UMMS Affiliation

Department of Medicine; Program in Neuroscience; Program in Gene Function and Expression

Publication Date

1-6-2009

Document Type

Article

Subjects

Alternative Splicing; Alzheimer Disease; Animals; Dementia; Exons; Humans; Mutation; Oligoribonucleotides, Antisense; Tauopathies; tau Proteins

Disciplines

Life Sciences | Medicine and Health Sciences

Abstract

Tau aggregation is one of the major features in Alzheimer's disease and in several other tauopathies, including frontotemporal dementia with Parkinsonism linked to chromosome 17 (FTDP-17), and progressive supranuclear palsy (PSP). More than 35 mutations in the tau gene have been identified from FTDP-17 patients. A group of these mutations alters splicing of exon 10, resulting in an increase in exon 10 inclusion into tau mRNA. Abnormal splicing with inclusion of exon 10 into tau mRNA has also been observed in PSP and AD patients. These results indicate that abnormal splicing of exon 10, leading to the production of tau with exon 10, is probably one of the mechanisms by which tau accumulates and aggregates in tauopathic brains. Therefore, modulation of exon 10 splicing in the tau gene could potentially be targeted to prevent tauopathies. To identify small molecules or compounds that could potentially be developed into drugs to treat tauopathies, we established a cell-based high-throughput screening assay. In this review, we will discuss how realistic, specific biological molecules can be found to regulate exon 10 splicing in the tau gene for potential treatment of tauopathies.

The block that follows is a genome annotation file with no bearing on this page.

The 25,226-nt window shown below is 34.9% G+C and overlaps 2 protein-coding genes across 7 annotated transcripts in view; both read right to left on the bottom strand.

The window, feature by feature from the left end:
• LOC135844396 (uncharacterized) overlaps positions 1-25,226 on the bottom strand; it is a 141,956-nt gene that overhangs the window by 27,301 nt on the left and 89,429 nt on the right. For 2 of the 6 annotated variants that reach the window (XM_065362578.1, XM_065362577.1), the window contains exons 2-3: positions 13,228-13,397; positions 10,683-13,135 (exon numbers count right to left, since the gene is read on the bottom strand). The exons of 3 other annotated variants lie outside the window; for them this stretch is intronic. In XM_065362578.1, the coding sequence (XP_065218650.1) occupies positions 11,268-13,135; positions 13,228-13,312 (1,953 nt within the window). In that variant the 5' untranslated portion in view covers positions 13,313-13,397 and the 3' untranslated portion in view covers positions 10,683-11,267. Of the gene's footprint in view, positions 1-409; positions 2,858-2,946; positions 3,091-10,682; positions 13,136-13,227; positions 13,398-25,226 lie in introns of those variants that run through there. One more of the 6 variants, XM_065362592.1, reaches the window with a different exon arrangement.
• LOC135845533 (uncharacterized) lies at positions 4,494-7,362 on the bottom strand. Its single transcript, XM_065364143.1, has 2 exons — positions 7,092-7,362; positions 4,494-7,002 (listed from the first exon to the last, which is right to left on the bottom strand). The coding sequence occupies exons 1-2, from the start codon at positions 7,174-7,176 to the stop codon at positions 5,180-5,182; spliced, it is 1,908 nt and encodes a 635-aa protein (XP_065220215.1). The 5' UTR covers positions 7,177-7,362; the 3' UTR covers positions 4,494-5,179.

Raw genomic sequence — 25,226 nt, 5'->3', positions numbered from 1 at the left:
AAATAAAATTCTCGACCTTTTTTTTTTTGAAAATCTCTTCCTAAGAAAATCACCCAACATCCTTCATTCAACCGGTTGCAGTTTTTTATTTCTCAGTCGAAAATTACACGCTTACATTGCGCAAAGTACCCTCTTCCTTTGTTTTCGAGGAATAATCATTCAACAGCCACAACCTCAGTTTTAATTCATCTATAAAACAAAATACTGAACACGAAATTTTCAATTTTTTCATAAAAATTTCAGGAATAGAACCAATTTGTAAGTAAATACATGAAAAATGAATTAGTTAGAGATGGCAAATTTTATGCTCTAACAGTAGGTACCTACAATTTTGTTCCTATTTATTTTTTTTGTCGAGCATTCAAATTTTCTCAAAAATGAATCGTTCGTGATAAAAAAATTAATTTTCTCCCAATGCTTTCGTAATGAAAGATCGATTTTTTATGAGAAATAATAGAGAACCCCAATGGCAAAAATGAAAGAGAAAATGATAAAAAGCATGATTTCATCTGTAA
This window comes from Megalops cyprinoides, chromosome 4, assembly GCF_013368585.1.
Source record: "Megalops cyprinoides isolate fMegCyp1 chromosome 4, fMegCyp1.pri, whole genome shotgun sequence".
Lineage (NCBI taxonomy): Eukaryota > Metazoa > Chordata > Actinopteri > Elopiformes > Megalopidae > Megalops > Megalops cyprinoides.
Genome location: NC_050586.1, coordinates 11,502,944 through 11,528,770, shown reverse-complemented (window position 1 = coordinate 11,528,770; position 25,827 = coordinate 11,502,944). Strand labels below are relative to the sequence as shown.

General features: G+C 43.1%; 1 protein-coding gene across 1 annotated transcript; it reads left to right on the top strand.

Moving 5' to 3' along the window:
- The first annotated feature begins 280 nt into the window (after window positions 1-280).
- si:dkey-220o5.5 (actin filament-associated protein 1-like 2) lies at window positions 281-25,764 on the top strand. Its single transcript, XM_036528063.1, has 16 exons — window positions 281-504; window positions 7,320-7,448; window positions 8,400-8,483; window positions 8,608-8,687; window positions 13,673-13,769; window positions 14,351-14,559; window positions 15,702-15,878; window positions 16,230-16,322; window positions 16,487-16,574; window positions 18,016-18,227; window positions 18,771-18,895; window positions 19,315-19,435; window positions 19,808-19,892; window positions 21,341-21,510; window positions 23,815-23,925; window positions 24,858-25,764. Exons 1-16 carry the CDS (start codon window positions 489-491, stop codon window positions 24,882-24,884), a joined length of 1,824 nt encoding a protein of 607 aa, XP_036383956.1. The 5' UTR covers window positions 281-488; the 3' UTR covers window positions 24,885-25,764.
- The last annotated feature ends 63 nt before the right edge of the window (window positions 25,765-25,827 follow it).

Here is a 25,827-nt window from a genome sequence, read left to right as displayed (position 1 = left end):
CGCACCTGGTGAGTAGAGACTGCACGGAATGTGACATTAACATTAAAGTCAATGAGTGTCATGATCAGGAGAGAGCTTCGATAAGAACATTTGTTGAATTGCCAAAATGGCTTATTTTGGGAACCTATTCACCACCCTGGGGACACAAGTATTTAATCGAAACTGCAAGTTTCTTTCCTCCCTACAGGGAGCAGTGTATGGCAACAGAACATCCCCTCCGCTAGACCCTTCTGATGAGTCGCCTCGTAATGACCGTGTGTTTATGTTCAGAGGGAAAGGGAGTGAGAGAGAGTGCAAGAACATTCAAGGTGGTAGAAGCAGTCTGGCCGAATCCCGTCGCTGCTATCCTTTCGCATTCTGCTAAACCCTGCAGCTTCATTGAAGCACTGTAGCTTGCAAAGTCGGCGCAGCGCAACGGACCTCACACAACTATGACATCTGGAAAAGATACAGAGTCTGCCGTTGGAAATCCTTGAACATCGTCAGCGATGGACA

Rights and Permissions

Citation: BMC Neurosci. 2008 Dec 3;9 Suppl 2:S10. Link to article on publisher's site

DOI of Published Version

10.1186/1471-2202-9-S2-S10

Related Resources

Link to Article in PubMed

Journal/Book/Conference Title

BMC neuroscience

PubMed ID

19090983

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